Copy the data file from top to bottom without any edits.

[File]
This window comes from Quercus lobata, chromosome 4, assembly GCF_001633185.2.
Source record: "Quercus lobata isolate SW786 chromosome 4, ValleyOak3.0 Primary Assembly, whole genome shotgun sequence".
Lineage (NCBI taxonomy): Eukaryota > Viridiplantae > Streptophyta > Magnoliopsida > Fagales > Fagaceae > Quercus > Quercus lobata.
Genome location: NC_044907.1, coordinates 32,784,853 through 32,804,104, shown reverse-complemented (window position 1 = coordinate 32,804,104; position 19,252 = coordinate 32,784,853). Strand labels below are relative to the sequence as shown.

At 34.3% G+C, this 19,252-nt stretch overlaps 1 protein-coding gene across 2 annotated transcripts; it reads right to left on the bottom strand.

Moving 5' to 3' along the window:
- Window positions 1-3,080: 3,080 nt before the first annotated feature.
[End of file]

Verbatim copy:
This window comes from Quercus lobata, chromosome 4, assembly GCF_001633185.2.
Source record: "Quercus lobata isolate SW786 chromosome 4, ValleyOak3.0 Primary Assembly, whole genome shotgun sequence".
Lineage (NCBI taxonomy): Eukaryota > Viridiplantae > Streptophyta > Magnoliopsida > Fagales > Fagaceae > Quercus > Quercus lobata.
Genome location: NC_044907.1, coordinates 32,784,853 through 32,804,104, shown reverse-complemented (window position 1 = coordinate 32,804,104; position 19,252 = coordinate 32,784,853). Strand labels below are relative to the sequence as shown.

At 34.3% G+C, this 19,252-nt stretch overlaps 1 protein-coding gene across 2 annotated transcripts; it reads right to left on the bottom strand.

Moving 5' to 3' along the window:
- Window positions 1-3,080: 3,080 nt before the first annotated feature.